When it comes to the international phenomenon that is Pokemon, producer Ishihara Tsunekazu had the following to say:

石原: 北米ではけっこうクラシカルに伝説系のポケモンの人気があるんですけど、リザードンのような見た目か ら強そうなタイプのポケモンが好まれています。それとミュウツーでしょうか。

Ishihara: In North America, classical-style Legendary Pokemon are popular, but Pokemon who look strong like Charizard are also preferred. Mewtwo as well.

Charizard and Mewtwo

While Ishihara then goes on to say that  universally speaking, Pokemon like Pikachu are popular everywhere, I want to to focus mainly on this unique bit of difference North America has.

While I can’t speak for Canada, Mexico, or Central America, I think it’s very well-known that America likes powerful characters. More broadly, America likes the hero who rises above all, the larger-than-life figure. He may have a humble background, but the end result is still strong. It speaks to our culture of individualism, and it is reflected in the popularity of action movies as well as in the existence of iconic heroic figures in cartoons and comics such as Superman, Captain America, He-Man and Flash Gordon. When the US encounters the creative output of another nation such as Japan, it very profoundly reflects this ideal.

This is also partly why I think many of the anime that have been popular in the US are or were popular. Compared to the less popular One Piece, Naruto and Bleach exude seriousness and power in their aesthetics, doubly so for something like Dragon Ball Z. The hyper violence of MD Geist and its contemporaries in the 80s and 90s felt new and fresh to some extent, but that level of violence is I think something comfortably American, animated cousins of action movies.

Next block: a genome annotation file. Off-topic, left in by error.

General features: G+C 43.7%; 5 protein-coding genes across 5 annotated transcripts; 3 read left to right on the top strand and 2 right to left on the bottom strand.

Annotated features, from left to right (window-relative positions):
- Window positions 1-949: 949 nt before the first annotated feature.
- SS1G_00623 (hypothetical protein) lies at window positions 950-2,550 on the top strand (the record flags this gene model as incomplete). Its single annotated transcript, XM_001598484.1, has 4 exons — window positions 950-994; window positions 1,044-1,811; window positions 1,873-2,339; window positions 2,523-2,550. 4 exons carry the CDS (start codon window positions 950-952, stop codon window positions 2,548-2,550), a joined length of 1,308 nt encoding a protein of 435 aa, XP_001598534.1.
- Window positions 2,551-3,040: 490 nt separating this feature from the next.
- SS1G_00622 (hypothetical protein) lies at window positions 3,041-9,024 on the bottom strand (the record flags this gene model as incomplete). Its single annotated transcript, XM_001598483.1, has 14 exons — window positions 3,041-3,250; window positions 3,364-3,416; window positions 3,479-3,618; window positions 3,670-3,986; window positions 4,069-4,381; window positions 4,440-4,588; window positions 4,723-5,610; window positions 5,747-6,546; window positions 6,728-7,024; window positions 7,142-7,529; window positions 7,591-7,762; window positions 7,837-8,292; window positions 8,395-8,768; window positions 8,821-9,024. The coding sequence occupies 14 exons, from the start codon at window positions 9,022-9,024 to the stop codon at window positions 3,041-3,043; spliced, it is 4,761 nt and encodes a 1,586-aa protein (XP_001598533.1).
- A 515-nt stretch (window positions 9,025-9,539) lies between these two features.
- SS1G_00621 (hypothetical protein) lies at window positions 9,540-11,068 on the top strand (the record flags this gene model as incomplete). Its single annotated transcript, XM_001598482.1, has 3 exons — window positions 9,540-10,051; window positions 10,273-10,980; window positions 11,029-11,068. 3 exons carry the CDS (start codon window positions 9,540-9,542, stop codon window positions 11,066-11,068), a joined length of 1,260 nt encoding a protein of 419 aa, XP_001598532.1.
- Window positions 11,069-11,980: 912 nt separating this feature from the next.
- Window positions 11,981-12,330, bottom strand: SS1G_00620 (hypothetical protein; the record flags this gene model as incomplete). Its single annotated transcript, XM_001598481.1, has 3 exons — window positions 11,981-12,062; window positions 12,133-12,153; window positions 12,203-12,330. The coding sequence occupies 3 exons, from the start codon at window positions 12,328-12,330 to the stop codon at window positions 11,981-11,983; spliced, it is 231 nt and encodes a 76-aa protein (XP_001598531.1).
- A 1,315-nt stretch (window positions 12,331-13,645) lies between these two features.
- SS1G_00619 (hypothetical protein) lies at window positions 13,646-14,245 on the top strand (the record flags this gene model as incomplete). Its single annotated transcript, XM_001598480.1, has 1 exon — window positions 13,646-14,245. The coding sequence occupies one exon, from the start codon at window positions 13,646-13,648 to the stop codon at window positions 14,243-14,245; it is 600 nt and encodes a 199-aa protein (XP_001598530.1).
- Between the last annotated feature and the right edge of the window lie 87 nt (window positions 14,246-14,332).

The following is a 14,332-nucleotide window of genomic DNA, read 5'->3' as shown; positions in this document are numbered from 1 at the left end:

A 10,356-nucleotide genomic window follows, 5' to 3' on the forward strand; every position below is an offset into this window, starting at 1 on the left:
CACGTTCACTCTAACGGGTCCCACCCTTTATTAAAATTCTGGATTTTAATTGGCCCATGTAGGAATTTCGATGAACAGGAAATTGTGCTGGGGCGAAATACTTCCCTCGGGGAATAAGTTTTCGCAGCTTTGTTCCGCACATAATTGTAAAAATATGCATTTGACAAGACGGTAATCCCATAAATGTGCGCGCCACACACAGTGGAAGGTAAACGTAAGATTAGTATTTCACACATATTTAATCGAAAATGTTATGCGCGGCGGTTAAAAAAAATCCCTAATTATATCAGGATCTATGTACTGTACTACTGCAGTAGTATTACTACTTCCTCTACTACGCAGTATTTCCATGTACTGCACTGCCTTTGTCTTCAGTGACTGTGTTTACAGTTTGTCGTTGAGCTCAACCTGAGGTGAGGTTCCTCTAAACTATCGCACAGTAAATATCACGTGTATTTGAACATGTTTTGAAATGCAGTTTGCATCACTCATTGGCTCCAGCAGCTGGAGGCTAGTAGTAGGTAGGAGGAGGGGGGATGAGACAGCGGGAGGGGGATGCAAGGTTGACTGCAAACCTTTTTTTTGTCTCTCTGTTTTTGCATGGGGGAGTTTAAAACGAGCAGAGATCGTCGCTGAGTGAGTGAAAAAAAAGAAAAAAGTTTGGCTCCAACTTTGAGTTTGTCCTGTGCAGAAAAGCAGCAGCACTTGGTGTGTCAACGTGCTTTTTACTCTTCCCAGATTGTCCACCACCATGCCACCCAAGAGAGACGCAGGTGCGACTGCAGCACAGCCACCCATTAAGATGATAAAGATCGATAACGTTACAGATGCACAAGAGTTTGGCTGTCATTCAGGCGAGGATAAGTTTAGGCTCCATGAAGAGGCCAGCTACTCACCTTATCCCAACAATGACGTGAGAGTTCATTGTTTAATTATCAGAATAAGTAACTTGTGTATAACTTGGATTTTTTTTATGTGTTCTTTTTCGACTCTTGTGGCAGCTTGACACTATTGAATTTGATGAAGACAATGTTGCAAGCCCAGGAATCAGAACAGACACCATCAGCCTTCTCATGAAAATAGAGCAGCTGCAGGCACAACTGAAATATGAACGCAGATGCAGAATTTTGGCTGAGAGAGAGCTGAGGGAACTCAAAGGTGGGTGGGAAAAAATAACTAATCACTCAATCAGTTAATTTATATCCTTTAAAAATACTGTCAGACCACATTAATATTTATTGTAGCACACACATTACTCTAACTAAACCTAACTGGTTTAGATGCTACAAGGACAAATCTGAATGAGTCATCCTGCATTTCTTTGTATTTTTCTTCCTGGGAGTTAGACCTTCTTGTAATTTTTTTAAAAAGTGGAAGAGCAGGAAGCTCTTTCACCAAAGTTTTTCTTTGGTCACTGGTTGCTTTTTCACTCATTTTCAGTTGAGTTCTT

I think it’s very easy to take one’s own cultural upbringing for granted, to think that the ideals of your own culture are the ideals of everyone else’s. It’s not small-minded or biggoted so much as it is a fairly natural progression if there is nothing to jar you out of it. In an article from 1987, Frederik Schodt, author of Manga! Manga!, points out that American superhero comics do not do well in Japan. Back then, they were considered too plain and too wordy, and today I can tell you that superheroes are better known through their movies than anything else. When I was studying in Japan, I had a conversation with a Japanese classmate, where I tried to explain the Flash to him. I told him he was “red and very fast,” to which he responded, “Daredevil?”

That said, there are a number of manga artists influenced by Americann superhero comics, such as Nightow Yasuhiro (Trigun) and Takahashi Kazuki (Yu-Gi-Oh!). In anime, it goes at least as far back as Gatchaman. Still, you will find that just as we have taken anime and said, “This is what we like in our anime,” they have said, “This is what we like in superheroes” and transformed it into something more in-line with their culture.

Cultural exchange, as they call it.

One last thing to dwell on is the way Europe has approached anime and manga. Taniguchi Jiro, who is influenced by the French comic artist Moebius, is much more popular in Moebius’s home country than he is in the US. His style is very European, incorporating complex and detailed backgrounds and placing a great visual emphasis on environment (not to be confused with “the environment”). But as I said before, I’m no expert on European comics, so I’ll leave someone else to fill in that blank until I catch up.